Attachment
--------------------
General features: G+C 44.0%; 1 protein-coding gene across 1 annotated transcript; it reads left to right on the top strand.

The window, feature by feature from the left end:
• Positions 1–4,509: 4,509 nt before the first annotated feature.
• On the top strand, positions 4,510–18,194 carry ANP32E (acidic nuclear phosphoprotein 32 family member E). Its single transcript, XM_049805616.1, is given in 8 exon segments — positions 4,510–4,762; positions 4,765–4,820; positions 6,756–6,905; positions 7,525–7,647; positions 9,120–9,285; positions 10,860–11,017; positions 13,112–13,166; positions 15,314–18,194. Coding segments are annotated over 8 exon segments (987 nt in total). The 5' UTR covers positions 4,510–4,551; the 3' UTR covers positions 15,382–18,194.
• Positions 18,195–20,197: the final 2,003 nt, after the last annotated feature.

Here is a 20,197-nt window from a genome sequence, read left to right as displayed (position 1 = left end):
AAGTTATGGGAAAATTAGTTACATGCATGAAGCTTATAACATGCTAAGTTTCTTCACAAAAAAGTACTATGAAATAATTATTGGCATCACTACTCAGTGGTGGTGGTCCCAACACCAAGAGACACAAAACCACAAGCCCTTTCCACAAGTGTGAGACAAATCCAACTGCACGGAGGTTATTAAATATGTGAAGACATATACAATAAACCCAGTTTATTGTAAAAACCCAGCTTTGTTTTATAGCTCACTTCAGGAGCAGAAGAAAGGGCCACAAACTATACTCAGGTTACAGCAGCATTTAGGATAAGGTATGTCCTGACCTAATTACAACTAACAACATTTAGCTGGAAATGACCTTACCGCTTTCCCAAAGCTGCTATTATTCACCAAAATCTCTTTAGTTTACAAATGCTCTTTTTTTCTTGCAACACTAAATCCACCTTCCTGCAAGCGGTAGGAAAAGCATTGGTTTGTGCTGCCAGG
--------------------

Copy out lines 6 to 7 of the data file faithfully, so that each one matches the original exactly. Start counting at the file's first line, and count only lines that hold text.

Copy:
Here is a 20,197-nt window from a genome sequence, read left to right as displayed (position 1 = left end):
AAGTTATGGGAAAATTAGTTACATGCATGAAGCTTATAACATGCTAAGTTTCTTCACAAAAAAGTACTATGAAATAATTATTGGCATCACTACTCAGTGGTGGTGGTCCCAACACCAAGAGACACAAAACCACAAGCCCTTTCCACAAGTGTGAGACAAATCCAACTGCACGGAGGTTATTAAATATGTGAAGACATATACAATAAACCCAGTTTATTGTAAAAACCCAGCTTTGTTTTATAGCTCACTTCAGGAGCAGAAGAAAGGGCCACAAACTATACTCAGGTTACAGCAGCATTTAGGATAAGGTATGTCCTGACCTAATTACAACTAACAACATTTAGCTGGAAATGACCTTACCGCTTTCCCAAAGCTGCTATTATTCACCAAAATCTCTTTAGTTTACAAATGCTCTTTTTTTCTTGCAACACTAAATCCACCTTCCTGCAAGCGGTAGGAAAAGCATTGGTTTGTGCTGCCAGG